Tuesday, April 27, 2010

Chapel car's travels

{Please remember to vote for the chapel car 5 Messenger of Peace today and every day until May 12 at http://www.PartnersInPreservation.org/}

Chapel car 5 Messenger of Peace traveled the country for 50 years. Beginning in 1898 with its dedication at Rochester, New York, car 5 brought hope, enlightenment, and religion to hundreds of communities. Some visits were short and others were longer but by length of service the greatest impact was in the Pacific Northwest. From the first visit to Pasco, WA in August 1915 to retirement at south Everett in the summer of 1948, the chapel car spent nearly 33 years in Washington and Oregon. It also made brief visits to Idaho and California.

The Messenger of Peace’s early years in Washington were widespread and interesting. From research conducted by Norman and Wilma Taylor, we have learned a few colorful details about early visits to a variety of communities:

Car 5 visited Spokane in April 1916 where Pastor Thomas R. Gale described the church as “nearly dead, a hard proposition.”

A month long visit to Deer Park began on May 21, 1916 where the Reverend Gale provided evangelistic services and helped build a church building. This community on the Great Northern Railway was home to more than a dozen saw mills and was on what was Daniel Corbin's Spokane Falls and Northern Railway.

The remote logging communities of Wilburton and Mid Lakes received three weeks of attention from the Messenger of Peace in November and December 1916. These communities were on the Northern Pacific Railway’s belt line along the west shore of Lake Washington that until recently carried the Spirit of Washington dinner train, and fuselage sections for 737-900 aircraft unable to clear close clearances in Renton. Today, both settlements are a part of Bellevue and are anything but remote.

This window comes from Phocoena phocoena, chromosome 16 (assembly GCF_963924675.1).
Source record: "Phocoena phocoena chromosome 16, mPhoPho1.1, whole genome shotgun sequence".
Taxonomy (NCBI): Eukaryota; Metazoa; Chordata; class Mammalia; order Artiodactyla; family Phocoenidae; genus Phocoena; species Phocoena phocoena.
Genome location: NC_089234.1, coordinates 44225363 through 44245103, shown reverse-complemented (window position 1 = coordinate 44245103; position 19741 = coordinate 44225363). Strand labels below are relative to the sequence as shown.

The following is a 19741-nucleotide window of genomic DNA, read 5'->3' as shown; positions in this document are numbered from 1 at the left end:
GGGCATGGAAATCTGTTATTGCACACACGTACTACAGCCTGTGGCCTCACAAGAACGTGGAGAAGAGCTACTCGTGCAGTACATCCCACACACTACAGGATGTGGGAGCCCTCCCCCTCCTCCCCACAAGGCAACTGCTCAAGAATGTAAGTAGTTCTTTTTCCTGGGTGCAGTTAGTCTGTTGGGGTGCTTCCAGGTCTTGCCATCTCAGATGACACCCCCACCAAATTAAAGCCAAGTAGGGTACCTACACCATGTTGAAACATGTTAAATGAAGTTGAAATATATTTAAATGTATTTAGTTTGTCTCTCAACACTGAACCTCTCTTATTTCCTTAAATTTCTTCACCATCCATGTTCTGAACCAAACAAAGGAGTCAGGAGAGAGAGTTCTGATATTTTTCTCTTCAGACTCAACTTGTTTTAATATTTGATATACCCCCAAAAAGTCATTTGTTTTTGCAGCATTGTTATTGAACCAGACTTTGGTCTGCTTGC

The bustling metropolis of Renton was another stop for car 5 in late 1916 where Reverend Gale described, “a mining camp [with] deplorable religious conditions.” Coal mines were the core of Renton’s economy in that era and churches were not plentiful.

In January 1917 the chapel car visited Issaquah for 6 weeks during a dreadfully difficult time for the community. The alien property custodians had also just arrived in town to seize what was left of a German-backed chemical plant. Adding to that was a layoff at the local Superior Coal mine. Messenger of Peace soldiered on to revive not only the Baptist church but the Methodists as well.

By March the car moved on to North Bend to help the First Baptist Church of North Bend, which continues today at the North Bend Community Church. Hear what Pastor Pete Battjes had to say on a recent visit to the Snoqualmie Depot:

The Messenger of Peace went on to visit hundreds of communities throughout the Northwest. It touched the lives of thousands of people yet its stories are nearly forgotten. The rehabilitation and restoration of chapel car 5 Messenger of Peace will help preserve and revive this exciting history. Please help support the effort by voting for the Messenger of Peace today and every day until May 12 at www.partnersinpreservation.org

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